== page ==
Frequency response and its role in grid stability
Ofgem has released the findings of its investigation into the events of 9 August 2019 — a day which saw the UK suffering its largest power outage in a decade.
While the report provides further clarity regarding the cause of the blackout, the event continues to raise questions over the stability of the grid and how best to ensure long-term energy security. In particular, the role that faster frequency response products play as more and more renewable generation comes online.
Frequency response and the power cut
The sequence of events that led to the blackout were triggered when lightning hit a 400kV overhead transmission line in Cambridgeshire.
In quick succession, the following losses in generation occurred:
- Little Barford — an RWE gas-fired power station connected to the transmission network, generating 641MW
- Hornsea-1 — an offshore wind farm connected to the transmission network, generating 737MW
- 200MW embedded generation unexpectedly shutting down at 49Hz
- Loss of mains protectionwhich disconnected between 500–600MW of embedded generation.
Whilst the grid currently spends between £10–15m a month holding over 1GW in response capacity — sufficient to cover the largest infeed on the electricity system — this was not enough to cover the loss of two generators and the embedded generation. The total being more than 1.8GW.
The Low Frequency Demand Disconnection (LFDD) that this level of drop in frequency triggered resulted in a further 550MW loss of embedded generation, which exacerbated the issue and may have impacted the non-delivery of 12% of the held response volume.
Ofgem has confirmed that Hornsea One Ltd and RWE have each agreed to pay a fine of £4.5 million for failing to remain connected after the lightning strike. UKPN is also to hand over £1.5 million in relation to a technical breach.
However, no fine has been given to SP Distribution who disconnected 22MW of demand in Scotland, due to an incorrect setting on SP Distribution’s Low Frequency Demand Disconnection (LFDD) equipment.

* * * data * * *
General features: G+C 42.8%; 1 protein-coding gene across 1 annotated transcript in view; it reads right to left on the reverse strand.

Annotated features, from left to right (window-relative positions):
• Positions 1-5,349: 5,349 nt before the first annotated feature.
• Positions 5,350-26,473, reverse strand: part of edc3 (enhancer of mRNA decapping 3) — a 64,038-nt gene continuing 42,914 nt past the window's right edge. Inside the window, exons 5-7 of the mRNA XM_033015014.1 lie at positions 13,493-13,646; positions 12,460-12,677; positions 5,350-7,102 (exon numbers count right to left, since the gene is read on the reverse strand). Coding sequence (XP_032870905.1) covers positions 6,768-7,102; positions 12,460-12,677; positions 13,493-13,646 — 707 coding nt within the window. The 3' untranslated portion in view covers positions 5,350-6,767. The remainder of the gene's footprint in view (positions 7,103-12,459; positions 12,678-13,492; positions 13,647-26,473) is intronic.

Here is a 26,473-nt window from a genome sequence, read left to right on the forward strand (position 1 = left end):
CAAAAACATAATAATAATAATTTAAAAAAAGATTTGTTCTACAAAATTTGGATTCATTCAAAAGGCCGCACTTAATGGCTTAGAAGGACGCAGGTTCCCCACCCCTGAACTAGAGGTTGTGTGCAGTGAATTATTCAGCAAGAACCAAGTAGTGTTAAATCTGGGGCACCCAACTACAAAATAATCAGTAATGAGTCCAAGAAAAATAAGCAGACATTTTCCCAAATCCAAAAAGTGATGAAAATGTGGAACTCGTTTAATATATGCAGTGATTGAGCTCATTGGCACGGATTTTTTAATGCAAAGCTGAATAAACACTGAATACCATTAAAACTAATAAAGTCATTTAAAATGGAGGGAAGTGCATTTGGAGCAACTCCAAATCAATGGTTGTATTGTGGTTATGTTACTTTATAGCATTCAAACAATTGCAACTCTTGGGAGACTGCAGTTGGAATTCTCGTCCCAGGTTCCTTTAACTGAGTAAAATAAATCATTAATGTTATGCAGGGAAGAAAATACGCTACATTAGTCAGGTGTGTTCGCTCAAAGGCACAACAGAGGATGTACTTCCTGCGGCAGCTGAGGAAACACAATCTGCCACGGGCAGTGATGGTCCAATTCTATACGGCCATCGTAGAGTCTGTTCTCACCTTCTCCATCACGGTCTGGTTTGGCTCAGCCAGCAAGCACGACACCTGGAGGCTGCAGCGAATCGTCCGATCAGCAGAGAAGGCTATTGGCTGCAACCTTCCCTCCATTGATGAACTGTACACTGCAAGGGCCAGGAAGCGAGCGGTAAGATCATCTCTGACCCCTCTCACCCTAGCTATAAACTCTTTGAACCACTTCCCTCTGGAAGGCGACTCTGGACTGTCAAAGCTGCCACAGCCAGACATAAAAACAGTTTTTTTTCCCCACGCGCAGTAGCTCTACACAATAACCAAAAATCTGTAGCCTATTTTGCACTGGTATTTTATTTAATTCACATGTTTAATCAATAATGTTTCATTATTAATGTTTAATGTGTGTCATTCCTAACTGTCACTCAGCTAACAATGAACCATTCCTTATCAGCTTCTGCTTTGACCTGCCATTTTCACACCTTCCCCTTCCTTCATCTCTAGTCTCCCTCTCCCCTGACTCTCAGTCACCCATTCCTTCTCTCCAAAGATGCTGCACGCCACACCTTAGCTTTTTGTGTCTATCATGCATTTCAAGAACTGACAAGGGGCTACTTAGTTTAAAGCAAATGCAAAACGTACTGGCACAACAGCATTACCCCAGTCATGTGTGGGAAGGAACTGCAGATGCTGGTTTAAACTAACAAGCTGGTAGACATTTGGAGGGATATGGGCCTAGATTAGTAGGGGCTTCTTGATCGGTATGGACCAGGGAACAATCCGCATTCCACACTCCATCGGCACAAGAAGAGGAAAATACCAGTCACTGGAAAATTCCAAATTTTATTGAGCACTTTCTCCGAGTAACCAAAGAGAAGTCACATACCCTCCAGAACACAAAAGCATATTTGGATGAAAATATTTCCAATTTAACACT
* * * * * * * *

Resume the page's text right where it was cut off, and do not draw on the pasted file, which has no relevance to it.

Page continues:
Equally, no fines have been given to the response volumes that did not deliver.
Energy security and renewable generation
With the UK committed to achieving net zero greenhouse gas emissions by 2050 and National Gird aiming to run the electricity system on 100% renewable energy for longer periods by 2025, ensuring the resilience and security of the evolving energy network remains vital.
On the day of the blackout, 40% of the generation mix was being provided by renewable sources — which is fantastic. However, the decreasing volume of ‘synchronous generation’ being provided by traditional coal results in less inertia on the system.
The inertia associated with traditional power stations has been important for helping the grid maintain a steady frequency. More renewable power sources result in less inertia, which makes management of frequency on a near real-time basis increasingly more important.
This need has already been recognised by National Grid who announced an inertia tender for April 2020. In the future, wind and solar farms could also be incentivised to provide their own ‘synthetic’ inertia.
Frequency response could provide an answer, however current products that require response times of 10 and 30 seconds, do not provide enough resilience for the system. Which is why new faster frequency response products are being introduced that will have a response time between 0.5 and 2 seconds.
While Ofgem’s investigation has confirmed the importance of frequency response for stabilising the grid, the events surrounding the blackout also raise some key questions. For example, how will National Grid ensure such services are being provided as agreed? And, what will the penalties be for those not delivering?
The grid needs greater volumes of response and the move towards faster-acting frequency products is a positive step. Such technology will be vital as more and more renewables are added to the generation mix and there is less inertia in the system. So too are systems which support this transition and the energy network of the future. Such as Upside Platform, which can utilise storage from 100,000s of distributed devices in real time, regardless of their type, size, location or scale.
What is clear is that frequency response has a crucial role to play, both in supporting grid stability and the country’s transition towards a renewable energy network. But there are questions yet to be answered, when it comes to how such services will be controlled and managed.
Data sourced from Gridwatch
Vector shift disconnects the generator from the system safely when it detects a fault and Rate of change of frequency (RoCoF) disconnects generators from the system if the RoCoF is greater than 0.125Hz/s.